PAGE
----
The Church Fathers give basic words of advice. For example, they say that, if someone appears to you as an angel of light, distrust it. God will not condemn you if He actually wants to appear to you and you reject Him, because if he really wants to get a message across Heâ€™ll come again and find a way of getting through to you. In fact He praises you for being distrustful because you donâ€™t want to fall into deception.12
We have given some classic examples above of individuals who have fallen into pretest and of cases where it was possible to determine that an individual was not in a state of pretest but was proved to be righteous, based on traditional stories and guidelines. Rather than trying to cover the whole topic of pretest in the many different ways it manifests itself, we have merely tried to indicate that there are grave spiritual dangers involved in seeking after spiritual experiences. We have by no means exhausted the subject. All the accounts above are about monks who were seriously and soberly pursuing the spiritual life, who had left everything that is of this world for God and His kingdom. Yet they fell into traps. By contrast, one could find countless examples of pretest among the various spiritual â€œproductsâ€ available in todayâ€™s spiritual supermarket, where one might encounter any kind of spirit in a far more frivolous atmosphere. Like the knight in John Keatsâ€™ poem, one can be seeking merely out of desire for an adventure or out of boredom. Such an approach to spiritual life is already a kind of delusion.
How does one avoid spiritual delusion? It is necessary to begin to study the classics of spiritual life as written by the Holy Fathers of Orthodoxy and it is necessary, if at all possible, to have an experienced guide or spiritual father or mother. In order to benefit from these writings, one must truly share the same faith as these Holy Fathers. One cannot possibly benefit from picking and choosing what seems useful. This approach is based on pride and self-trust which, as we have already mentioned, leads souls into prelest.
The first rule of unseen warfare is â€œdistrust of self to oneâ€™s dying day.â€ What can be more bewildering to the beginner than this distrust of self? It is anathema to all modern psychology and spirituality. The beginner tends to wonder which foot he should put forward first if he is not to rely on his own judgment. It takes at least a little self-knowledge and experience to begin to understand the usefulness of this rule, to understand how many ways we have of fooling ourselves, how easily we become intoxicated and misled by our own thoughts and passions. Also, one must admit, the first rule is impossible without the second: have an all daring trust in God. One who begins to trust in God will trust in His providence in all the circumstances of his life and that brings humility and allows Divine mercy room to work in oneâ€™s life. These are big topics though. It would be best to refer the reader to some of those â€œfilthy ragsâ€ referred to by the demon in the vision of Elder Sophrony of Niamts. Here is a beginnerâ€™s list:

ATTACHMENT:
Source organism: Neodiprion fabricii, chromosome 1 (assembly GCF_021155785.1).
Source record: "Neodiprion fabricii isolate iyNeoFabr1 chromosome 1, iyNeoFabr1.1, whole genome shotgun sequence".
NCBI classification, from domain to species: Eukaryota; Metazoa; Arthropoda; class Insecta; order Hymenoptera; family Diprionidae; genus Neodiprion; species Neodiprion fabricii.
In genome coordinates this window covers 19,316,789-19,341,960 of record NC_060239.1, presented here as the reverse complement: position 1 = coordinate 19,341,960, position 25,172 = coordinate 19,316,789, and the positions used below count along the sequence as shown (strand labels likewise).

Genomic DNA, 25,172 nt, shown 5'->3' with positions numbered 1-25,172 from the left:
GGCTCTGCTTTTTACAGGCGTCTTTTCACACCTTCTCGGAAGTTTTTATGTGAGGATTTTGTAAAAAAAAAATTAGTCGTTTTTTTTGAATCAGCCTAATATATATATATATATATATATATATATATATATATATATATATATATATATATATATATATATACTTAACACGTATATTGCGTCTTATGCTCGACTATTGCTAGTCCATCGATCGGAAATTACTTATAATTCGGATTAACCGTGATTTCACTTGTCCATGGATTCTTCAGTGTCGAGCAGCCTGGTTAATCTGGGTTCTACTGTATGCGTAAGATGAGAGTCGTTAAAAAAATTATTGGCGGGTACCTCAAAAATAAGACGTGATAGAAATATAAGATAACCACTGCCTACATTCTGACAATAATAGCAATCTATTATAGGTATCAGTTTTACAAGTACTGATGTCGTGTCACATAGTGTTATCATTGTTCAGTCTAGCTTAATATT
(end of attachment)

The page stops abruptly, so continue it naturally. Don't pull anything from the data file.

Discourses and Sayings by Abba Dorotheos, currently available through
Cistercian Press, though the St. Herman Alaska Press is planning to publish a new translation by Fr. Seraphim Rose.
Unseen Warfare by Lorenzo Scupoli, re written by St. Nicodemos of the Holy
Mountain and St. Theophan the Recluse, St. Vladimirâ€™s Seminary Press; Crestwood, New York.
The Arena: an Offering to Contemporary Monasticism by St. Ignatius Brianchaninov, Holy Trinity Monastery; Jordanville, New York.
What is Spiritual Life by St. Theophan the Recluse, St. Herman of Alaska Press; Platina, California.
Spiritual Counsels of Saints Barsanuphius and John, St. Herman of Alaska Press, Platina, California.
The Acquisition of the Holy Spirit by I.M. Kontzevitch, St. Herman of Alaska Press, Platina, California.
1. â€œThe Vision of Elder Sophroniusâ€: Orthodox Word #83, p. 275.
2. From â€œElder Sabbas the Father Confessorâ€™ in Contemporary Ascetics of Mount Athos, Vol. II, (St. Herman of Alaska Press, 1992, Platina, Ca) pp. 437-8.
3. â€œContemporary Ascetics of Mount Athos Vol.2, op. Cit., p. 502.
4. Ibid pg 514
5. Ibid pg. 515
6. The Arena: an Offering to Contemporary Monasticism by St. Ignatius Brianchaninov, tr. by Archimandrite Lazarus Moore (Holy Trinity Monastery, Jordanville, NY 1982) pp. 31-33.
7. Elder Leonid of Optina by Fr. Clement Sederhoim (St. Herman of Alaska Brotherhood, Platina, CA 1990) p. 84.
8 The Arena, Op. Cit. p. 3.
9 Archimandrite Cherubim, Op. Cit. Vol. 1, pp. 268-9.
10. St. Silouan by Archimandrite Sophrony Sakharov, tr. by Rosemary Edmonds (Stavropegic Monastery of St. John the Baptist, Essex 1991) pp. 250-251.
11 Little Russian Philokalia, Volume 1: St. Seraphim of Sarov (St. Herman of Alaska Press, Platina, CA, 1991) Pp. 49-50.
12. Godâ€™s Revelation to the Human Heart by Father Seraphim Rose (St. Herman of Alaska Brotherhood, Platina, CA, 1987) pp. 38-9.